Florida football embarrasses itself on and off the field as program bottoms out

By Adam Silverstein
November 5, 2017
Florida football embarrasses itself on and off the field as program bottoms out

Image Credit: ESPNI

Florida Gators football could — and probably will — lose the rest of its games this season, but it would be hard to believe the program reaching a lower moment than it did Saturday in Columbia, Missouri.

One week after being flattened 42-7 by rival Georgia, which is trending in the complete opposite direction of a Florida team that has truly bottomed out, the Gators were throttled by a Missouri team that is often routed itself by Power Five opponents and was winless against such teams this season.

On the field, Florida was soundly defeated 42-16. The defense gave up 42+ in consecutive games for the first time since 1917, and the Gators are now allowing more yards per game than in any season since 1971 — and more points per game than in any season since 1946. Some of that is a coaching deficiency, but most of it has to do with talent and depth, which have respectively been hampered by poor recruiting and extensive injuries this season.

The offense is rudderless without a reliable starting quarterback leading the way. The offensive line was overrated to start the season and is now missing starters due to injury. The playmakers actually are there but with no one to get them the ball, protect the quarterback or open consistent lanes, there’s only so much they can do. Special teams — as it has been all season — is atrocious and led by an assistant whom the team should have moved on from last season (and never should have been hired in the first place).

All of that is terrible for Florida. It is now clear that the Gators are in a worse spot than they were following the departures of Urban Meyer and Will Muschamp. This is a true low point for Florida football, and while that presents a tremendous opportunity for coaches and players that join the program in 2018, it does not make things better in the present day.

Compounding that is some inane decision making off the field. The Gators’ official Twitter account on Saturday thought it would be a good idea to play up the fact that the team is a shell of its former self by sending out a self-depreciating GIF labeled “nothing to see here” with an explosion in the background.

Websites instantly jumped on this, many crediting Florida for finding humor in its predicament, while others wondered why the team would send such a tweet. Surely, UF was attempting to send a relatively light-hearted message as many other teams have in similar situations. The difference is that while the San Antonio Spurs account may release a similar tweet while being blown out in a regular season game, the Gators are doing it while losing to what their fans portend to be a far inferior opponent one week after UF parted ways with its head coach.

Bad timing. Bad decision. Bad look.

Redshirt senior punter Johnny Townsend, Florida’s best player and a potential Ray Guy Award winner this season, took notice to the tweet when he returned to the locker room after the game. Townsend, who has given maximum effort all season, admonished the Gators in a since-deleted tweet for bashing themselves and the players who were sweating and trying to play hard on Saturday.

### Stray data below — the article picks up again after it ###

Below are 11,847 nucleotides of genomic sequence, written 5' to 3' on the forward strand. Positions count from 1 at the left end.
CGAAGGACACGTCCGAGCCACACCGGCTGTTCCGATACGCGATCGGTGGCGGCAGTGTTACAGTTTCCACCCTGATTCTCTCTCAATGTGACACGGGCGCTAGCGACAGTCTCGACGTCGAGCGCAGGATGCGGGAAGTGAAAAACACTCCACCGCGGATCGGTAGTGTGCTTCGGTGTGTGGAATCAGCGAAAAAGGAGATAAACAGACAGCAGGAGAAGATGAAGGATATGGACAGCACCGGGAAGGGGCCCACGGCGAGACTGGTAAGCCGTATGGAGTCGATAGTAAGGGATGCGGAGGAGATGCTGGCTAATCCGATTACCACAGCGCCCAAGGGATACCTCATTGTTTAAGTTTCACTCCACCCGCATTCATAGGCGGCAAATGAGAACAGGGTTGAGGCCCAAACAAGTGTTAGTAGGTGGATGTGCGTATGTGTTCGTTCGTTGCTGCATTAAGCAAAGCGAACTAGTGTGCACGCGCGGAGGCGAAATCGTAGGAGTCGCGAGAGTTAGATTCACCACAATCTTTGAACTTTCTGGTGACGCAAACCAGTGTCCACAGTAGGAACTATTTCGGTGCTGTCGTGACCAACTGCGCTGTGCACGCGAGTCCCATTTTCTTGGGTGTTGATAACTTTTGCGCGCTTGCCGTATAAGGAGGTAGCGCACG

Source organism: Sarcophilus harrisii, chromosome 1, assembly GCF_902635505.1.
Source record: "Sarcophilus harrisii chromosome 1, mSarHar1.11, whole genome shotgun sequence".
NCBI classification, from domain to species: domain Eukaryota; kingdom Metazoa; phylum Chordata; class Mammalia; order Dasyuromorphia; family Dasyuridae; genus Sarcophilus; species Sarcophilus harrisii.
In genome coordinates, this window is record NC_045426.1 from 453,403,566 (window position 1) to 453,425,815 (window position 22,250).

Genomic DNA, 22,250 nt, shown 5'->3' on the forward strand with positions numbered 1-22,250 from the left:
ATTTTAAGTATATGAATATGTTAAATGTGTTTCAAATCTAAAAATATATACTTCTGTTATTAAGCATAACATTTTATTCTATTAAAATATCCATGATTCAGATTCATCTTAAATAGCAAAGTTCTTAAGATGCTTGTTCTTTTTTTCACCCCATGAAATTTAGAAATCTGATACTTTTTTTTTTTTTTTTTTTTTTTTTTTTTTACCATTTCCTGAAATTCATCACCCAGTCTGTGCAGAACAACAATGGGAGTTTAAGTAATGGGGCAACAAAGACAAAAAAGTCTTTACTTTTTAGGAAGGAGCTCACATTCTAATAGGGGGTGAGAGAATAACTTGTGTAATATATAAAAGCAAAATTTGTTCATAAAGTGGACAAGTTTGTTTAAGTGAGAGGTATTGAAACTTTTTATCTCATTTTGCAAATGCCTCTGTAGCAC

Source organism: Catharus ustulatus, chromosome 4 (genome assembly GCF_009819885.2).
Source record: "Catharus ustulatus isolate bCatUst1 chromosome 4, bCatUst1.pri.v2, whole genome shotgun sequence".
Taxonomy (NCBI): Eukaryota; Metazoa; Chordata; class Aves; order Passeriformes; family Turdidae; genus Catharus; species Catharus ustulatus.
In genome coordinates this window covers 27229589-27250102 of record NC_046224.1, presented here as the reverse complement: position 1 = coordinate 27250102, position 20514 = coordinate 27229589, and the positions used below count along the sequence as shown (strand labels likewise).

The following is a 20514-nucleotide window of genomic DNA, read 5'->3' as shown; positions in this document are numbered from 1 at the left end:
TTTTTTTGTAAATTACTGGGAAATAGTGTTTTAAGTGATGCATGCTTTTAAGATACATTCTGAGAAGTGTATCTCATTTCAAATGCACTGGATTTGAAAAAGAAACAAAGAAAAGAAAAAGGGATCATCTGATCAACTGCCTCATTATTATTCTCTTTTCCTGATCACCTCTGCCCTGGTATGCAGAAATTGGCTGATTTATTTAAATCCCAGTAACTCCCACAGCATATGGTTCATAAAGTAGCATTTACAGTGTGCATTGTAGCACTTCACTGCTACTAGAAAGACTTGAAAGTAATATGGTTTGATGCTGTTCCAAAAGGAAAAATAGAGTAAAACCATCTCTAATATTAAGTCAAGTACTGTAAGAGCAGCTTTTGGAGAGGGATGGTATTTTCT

He was 100 percent right, of course.

Townsend quickly deleted his tweet, and Florida wound up doing the same shortly after the fact. The Gators did not admit a mistake, apologize to their fans or anything of the kind. They just pretended it didn’t happen.

As if that was not enough, sophomore linebacker David Reese — in a rare moment of leadership for this Florida team — rightfully called out his teammates after the game in a pointed statement.

“I just want to say one thing,” he began. “We loved every single one of our coaches that’s been through here. It’s unfortunate what’s happened to them. I hate the way we represented our coaches like that today with this game.

“Those guys really care for us and gave us a real good gameplan to do what we had to do. It’s sometimes disappointing when everybody doesn’t want to come together and just play for each other. That’s sad to see. We’ve still got a lot to play for. Me personally and our defense, we want to play for those guys. We can’t have appearances like we did today. That’s just unacceptable.”

He continued: “[As] far as this game, we didn’t come out as one. We didn’t have the energy we needed. We didn’t play together. We didn’t play as a unit. It just wasn’t as personal to us as it should have been. There’s only so much you can do. It’s just sometimes the character of an individual … sometimes it’s a little bit overwhelming, but you have to focus on the task at hand, the game at hand. We’re going to hit it hard at practice and try to get everybody that wants to be on board, on board. That’s something we didn’t have [today].

“If you want to be a Gator, let’s be Gators.”

Florida can throw out its “championship experience with integrity” tag line all it wants, but until the football team begins to even come close to living up to it once again, it rings completely hollow.

The Gators are in a bad place right now. There is obviously going to be a coaching change. Along with that will come attrition both on the current roster and within the recruiting class — perhaps to a minor degree that can be mitigated with the right hire.

The truth as it stands now is that Florida absolutely must calmly and confidently make some calculated decisions over the next 4-6 weeks. The Gators football program must head in a completely new direction. If the administration makes the right move, everything can legitimately be salvaged in a year or two. One more massive mistake along the lines of Jim McElwain and Florida might be headed the way of … well, let’s just remember how long it took Miami to get “back.”


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